NATO does not want “a new Cold War” with Russia, Secretary-General Jens Stoltenberg said at the end of a four-day parliamentary assembly of the alliance.
“We are concerned by…[Russia’s] lack of transparency when it comes to military exercises,” Stoltenberg said on October 9 in the Romanian capital, Bucharest.
He mentioned the Zapad exercise that Russia held with Belarus in September, which brought thousands of troops close to NATO’s eastern members and caused concerns about Moscow’s intentions given its military interference in Ukraine.
At the same time, Stoltenberg said: “Russia is our neighbor…. We don’t want to isolate Russia; we don’t want a new Cold War.”
He said the 29-member alliance has stepped up jet patrols over the Black Sea in “response to Russia’s aggressive actions in Ukraine.”
Romanian and Bulgarian pilots have conducted air exercises in the Black Sea in recent months, designed to reassure NATO members after Russia’s interference.
Russia occupied and seized control of Ukraine’s Crimean Peninsula in 2014, and backs separatists in a war that has killed more than 10,000 people in eastern Ukraine.
At the end of the parliamentary session in Bucharest, NATO also announced the launch of a new multinational force in Romania, its latest move to protect its eastern flank and to check a growing Russian presence in the Black Sea.
Initially, a small force composed mostly of troops from 10 NATO states including Italy and Canada as well as host Romania, the land, air, and sea deployments are expected to complement some 900 U.S. troops already in place separately throughout the country.
“Our purpose is peace, not war,” Romanian President Klaus Iohannis told the session.
“We are not a threat for Russia, but we need a long-term NATO strategy; we need dialogue from a strong position of defense and discouragement,” he said.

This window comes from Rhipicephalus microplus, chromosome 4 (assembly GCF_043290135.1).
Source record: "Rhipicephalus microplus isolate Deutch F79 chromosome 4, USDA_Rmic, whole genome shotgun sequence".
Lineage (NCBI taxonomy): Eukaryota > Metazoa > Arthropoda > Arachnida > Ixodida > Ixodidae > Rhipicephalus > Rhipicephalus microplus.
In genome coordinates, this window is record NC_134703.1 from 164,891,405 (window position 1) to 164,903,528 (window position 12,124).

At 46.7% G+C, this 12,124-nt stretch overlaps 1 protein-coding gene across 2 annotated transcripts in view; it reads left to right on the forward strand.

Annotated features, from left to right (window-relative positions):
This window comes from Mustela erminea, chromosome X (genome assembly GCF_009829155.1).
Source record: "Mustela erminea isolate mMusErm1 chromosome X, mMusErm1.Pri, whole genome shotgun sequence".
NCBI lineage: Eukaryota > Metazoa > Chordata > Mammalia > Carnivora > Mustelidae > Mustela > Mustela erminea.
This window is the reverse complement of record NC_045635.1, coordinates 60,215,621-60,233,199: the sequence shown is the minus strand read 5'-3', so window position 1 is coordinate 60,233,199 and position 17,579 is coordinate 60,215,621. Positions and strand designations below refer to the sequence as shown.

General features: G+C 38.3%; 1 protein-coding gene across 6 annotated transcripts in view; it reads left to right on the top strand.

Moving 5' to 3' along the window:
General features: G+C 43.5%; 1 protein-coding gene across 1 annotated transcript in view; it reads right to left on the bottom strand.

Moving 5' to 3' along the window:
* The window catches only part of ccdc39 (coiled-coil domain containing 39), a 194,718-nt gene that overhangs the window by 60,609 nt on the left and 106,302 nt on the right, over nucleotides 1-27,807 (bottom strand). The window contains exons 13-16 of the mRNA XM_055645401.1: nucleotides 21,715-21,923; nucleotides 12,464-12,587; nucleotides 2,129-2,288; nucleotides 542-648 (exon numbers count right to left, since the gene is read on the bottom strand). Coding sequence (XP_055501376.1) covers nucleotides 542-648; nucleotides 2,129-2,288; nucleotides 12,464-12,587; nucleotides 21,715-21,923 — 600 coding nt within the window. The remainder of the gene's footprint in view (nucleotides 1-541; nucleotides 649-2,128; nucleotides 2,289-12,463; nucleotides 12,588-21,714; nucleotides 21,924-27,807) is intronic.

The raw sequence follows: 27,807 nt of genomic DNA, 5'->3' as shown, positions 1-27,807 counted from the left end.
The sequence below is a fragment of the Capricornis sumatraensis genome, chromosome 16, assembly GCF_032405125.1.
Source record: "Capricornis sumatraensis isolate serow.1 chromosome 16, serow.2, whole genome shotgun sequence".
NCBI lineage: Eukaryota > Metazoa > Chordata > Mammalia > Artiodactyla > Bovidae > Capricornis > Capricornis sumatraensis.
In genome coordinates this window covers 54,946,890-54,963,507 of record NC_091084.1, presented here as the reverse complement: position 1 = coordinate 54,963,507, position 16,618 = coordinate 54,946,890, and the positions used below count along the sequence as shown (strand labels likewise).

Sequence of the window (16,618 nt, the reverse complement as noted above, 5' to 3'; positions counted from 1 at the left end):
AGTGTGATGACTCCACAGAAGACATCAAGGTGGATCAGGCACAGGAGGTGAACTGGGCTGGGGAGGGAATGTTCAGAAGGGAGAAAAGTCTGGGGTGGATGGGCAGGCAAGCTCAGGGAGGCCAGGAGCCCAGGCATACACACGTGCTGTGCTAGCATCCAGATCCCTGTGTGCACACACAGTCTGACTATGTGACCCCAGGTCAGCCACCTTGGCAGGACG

Nearly 40 Air and Army National Guard women gathered at the Arlington National Cemetery Oct. 21 with hundreds of active duty, retired, and reserve service members from all branches of the military to celebrate the 20th anniversary of the dedication of the Women in Military Service for America Memorial.
Honoring US Military Women
The memorial honors all women who have defended America throughout history. The gathering featured a weekend filled with remembrance, honor, service, leadership, mentorship, and inspiration.
“It just makes you reflect back on how much has changed in these 20 years, and the sacrifices that women are still making,” said Army Col. Cynthia Tinkham, the Oklahoma National Guard’s director of personnel. Tinkham is one of five of the event attendees with the Oklahoma Guard who were present at the memorial’s dedication 20 years ago.
The memorial here serves as a 4.2-acre ceremonial entrance into Arlington National Cemetery. The memorial honors the nearly 3 million women who have served or are serving in or with the US military since the American Revolution.
The group arrived here Oct. 20, touring the memorial’s long arching hall of memorabilia that covers the history of US women in military service.
“I’ve learned a lot about women’s history and the impact it has on the Air Force and every other branch,” said Air Force Staff Sgt. Jaimie Haase, a member of the Air National Guard.
WIMSA’s 20th Anniversary Ceremony
Major events throughout the weekend included a celebration dinner, WIMSA’s 20th Anniversary ceremony, an honor walk, and an after-dark service of remembrance. Attendees ranged from women World War II veterans to those currently serving in all branches of the US military.